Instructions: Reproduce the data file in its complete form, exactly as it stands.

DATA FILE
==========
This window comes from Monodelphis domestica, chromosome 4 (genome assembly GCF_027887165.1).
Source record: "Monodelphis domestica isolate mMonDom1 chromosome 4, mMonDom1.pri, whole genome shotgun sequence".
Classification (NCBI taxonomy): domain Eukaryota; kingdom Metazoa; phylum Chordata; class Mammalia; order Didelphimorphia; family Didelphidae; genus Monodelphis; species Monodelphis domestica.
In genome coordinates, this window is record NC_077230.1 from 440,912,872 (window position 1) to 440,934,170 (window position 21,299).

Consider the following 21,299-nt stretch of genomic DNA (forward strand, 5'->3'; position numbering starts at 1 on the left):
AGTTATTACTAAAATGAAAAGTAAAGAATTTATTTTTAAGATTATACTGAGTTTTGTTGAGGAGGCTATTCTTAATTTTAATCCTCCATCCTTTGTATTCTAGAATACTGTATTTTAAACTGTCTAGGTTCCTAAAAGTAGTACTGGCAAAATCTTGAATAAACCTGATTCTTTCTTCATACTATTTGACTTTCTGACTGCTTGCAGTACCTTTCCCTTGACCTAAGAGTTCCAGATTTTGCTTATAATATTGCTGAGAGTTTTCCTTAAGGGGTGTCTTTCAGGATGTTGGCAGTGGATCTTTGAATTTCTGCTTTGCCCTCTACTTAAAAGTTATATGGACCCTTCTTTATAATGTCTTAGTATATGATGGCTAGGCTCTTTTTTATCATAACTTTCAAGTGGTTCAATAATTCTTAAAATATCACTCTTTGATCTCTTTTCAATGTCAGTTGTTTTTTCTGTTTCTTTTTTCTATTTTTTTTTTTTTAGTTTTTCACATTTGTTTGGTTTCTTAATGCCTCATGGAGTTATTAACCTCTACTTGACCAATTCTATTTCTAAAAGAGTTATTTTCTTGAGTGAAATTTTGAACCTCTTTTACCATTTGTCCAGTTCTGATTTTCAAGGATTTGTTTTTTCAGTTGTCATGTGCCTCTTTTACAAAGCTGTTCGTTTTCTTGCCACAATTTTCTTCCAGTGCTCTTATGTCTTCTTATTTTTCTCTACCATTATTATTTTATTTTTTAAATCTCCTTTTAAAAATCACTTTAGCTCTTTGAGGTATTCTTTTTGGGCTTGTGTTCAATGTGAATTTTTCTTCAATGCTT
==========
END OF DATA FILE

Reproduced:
This window comes from Monodelphis domestica, chromosome 4 (genome assembly GCF_027887165.1).
Source record: "Monodelphis domestica isolate mMonDom1 chromosome 4, mMonDom1.pri, whole genome shotgun sequence".
Classification (NCBI taxonomy): domain Eukaryota; kingdom Metazoa; phylum Chordata; class Mammalia; order Didelphimorphia; family Didelphidae; genus Monodelphis; species Monodelphis domestica.
In genome coordinates, this window is record NC_077230.1 from 440,912,872 (window position 1) to 440,934,170 (window position 21,299).

Consider the following 21,299-nt stretch of genomic DNA (forward strand, 5'->3'; position numbering starts at 1 on the left):
AGTTATTACTAAAATGAAAAGTAAAGAATTTATTTTTAAGATTATACTGAGTTTTGTTGAGGAGGCTATTCTTAATTTTAATCCTCCATCCTTTGTATTCTAGAATACTGTATTTTAAACTGTCTAGGTTCCTAAAAGTAGTACTGGCAAAATCTTGAATAAACCTGATTCTTTCTTCATACTATTTGACTTTCTGACTGCTTGCAGTACCTTTCCCTTGACCTAAGAGTTCCAGATTTTGCTTATAATATTGCTGAGAGTTTTCCTTAAGGGGTGTCTTTCAGGATGTTGGCAGTGGATCTTTGAATTTCTGCTTTGCCCTCTACTTAAAAGTTATATGGACCCTTCTTTATAATGTCTTAGTATATGATGGCTAGGCTCTTTTTTATCATAACTTTCAAGTGGTTCAATAATTCTTAAAATATCACTCTTTGATCTCTTTTCAATGTCAGTTGTTTTTTCTGTTTCTTTTTTCTATTTTTTTTTTTTTAGTTTTTCACATTTGTTTGGTTTCTTAATGCCTCATGGAGTTATTAACCTCTACTTGACCAATTCTATTTCTAAAAGAGTTATTTTCTTGAGTGAAATTTTGAACCTCTTTTACCATTTGTCCAGTTCTGATTTTCAAGGATTTGTTTTTTCAGTTGTCATGTGCCTCTTTTACAAAGCTGTTCGTTTTCTTGCCACAATTTTCTTCCAGTGCTCTTATGTCTTCTTATTTTTCTCTACCATTATTATTTTATTTTTTAAATCTCCTTTTAAAAATCACTTTAGCTCTTTGAGGTATTCTTTTTGGGCTTGTGTTCAATGTGAATTTTTCTTCAATGCTT